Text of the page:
International History

In the early 1900s, Howard University co-ed Ethel Hedgeman dreamed of creating a supportive network for like minded women, to come together for mutual uplift and coalesce their talents and strengths for the benefit of others. In 1908, her vision came to fruition as Alpha Kappa Alpha, the first Negro Greek-letter sorority. In 1913, five years after the sorority's founding, lead incorporator, Nellie Quander, ensured Alpha Kappa Alpha's perpetuity through incorporation in the District of Columbia.

Hedgeman, along with eight other coeds at the mecca for Negro education, better known as Howard University, crafted a design that not only created interaction, stimulation, and ethical growth among members; but one that also provided hope for the masses. From the original group of nine at Howard, Alpha Kappa Alpha has grown into a force of over 300,000 collegiate members and alumnae, consisting of 1,007 chapters in 42 states, the District of Columbia, the U.S. Virgin Islands, the Bahamas, Germany, Liberia, South Korea, Japan, Canada, South Africa and the Middle East.

Because the group believed that Negro college women represented "the highest - more education, more enlightenment, and more of almost everything that the great mass of Negroes never had" - Hedgeman, and her cohorts worked to honor what she called "an everlasting debt to raise them (Negroes) up and to make them better." For more than one hundred years, the Alpha Kappa Alpha sisterhood has fulfilled that obligation by becoming an indomitable force for good in their communities, state, nation, and across the globe.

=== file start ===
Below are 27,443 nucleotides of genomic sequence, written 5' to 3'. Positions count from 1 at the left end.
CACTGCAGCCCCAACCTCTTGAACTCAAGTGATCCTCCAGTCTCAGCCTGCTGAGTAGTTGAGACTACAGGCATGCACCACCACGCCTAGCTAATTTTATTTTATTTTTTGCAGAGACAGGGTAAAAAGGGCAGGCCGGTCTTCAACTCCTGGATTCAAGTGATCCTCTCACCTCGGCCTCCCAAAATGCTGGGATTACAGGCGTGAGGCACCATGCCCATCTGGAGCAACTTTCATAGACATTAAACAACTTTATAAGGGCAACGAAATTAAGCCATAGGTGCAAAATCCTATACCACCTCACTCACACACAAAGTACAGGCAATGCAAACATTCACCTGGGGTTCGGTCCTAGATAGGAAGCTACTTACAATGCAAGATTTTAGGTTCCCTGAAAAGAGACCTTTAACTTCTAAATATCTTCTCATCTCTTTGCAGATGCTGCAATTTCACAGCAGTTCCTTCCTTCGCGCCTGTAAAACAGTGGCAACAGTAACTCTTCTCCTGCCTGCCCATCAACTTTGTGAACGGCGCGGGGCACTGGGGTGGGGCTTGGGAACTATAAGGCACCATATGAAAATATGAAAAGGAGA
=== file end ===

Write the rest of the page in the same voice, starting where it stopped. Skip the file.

The Alpha Kappa Alpha program today still reflects the communal steeped in AKA tradition and embodied in AKA's creed, "To be supreme in service to all mankind." Cultural awareness and social advocacy marked Alpha Kappa Alpha's infancy, but in 1914, one year after acquiring corporate status, AKA had also made its mark on education, establishing a scholarship award. The programming was a prelude to the thousands of pioneering and enduring initiatives that eventually defined the Alpha Kappa Alpha brand.

Through the years, Alpha Kappa Alpha has used the Sisterhood as a grand lever to raise the status of African Americans, particularly girls and women. AKA has enriched minds and encouraged life-long learning; provided aid for the poor, the sick, and under-served; initiated social action to advance human and civil rights; worked collaboratively with other groups to maximize outreach on progressive endeavors; and continue its credo of service.

 

Guided by twenty-nine international presidents, from Nellie M. Quander (1913 - 1919) to Glenda Baskin Glover (2018-2022), with reinforcement from a professional headquarters staff since 1949; AKA's corps of volunteers has instituted groundbreaking social action initiatives and social programs that have transformed communities for the better, continually emitting progress in cities, states, the nation, and the world. 

Historical Sorority Program Initiatives

1900s - Promoted Negro culture and encouraged social action through presentation of Negro artists and social justice advocated, including elocutionist Nathaniel Guy, Hull House founder Jane Addams, and U.S. Congressman Martin Madden (1908-1915). Established the first organizational scholarship at Howard University (1914).

1920s - Worked to dispel notions that Negroes were unfit for certain professions, and guided. Negroes in avoiding career mistakes (1923); pushed anti-lynching legislation (1921).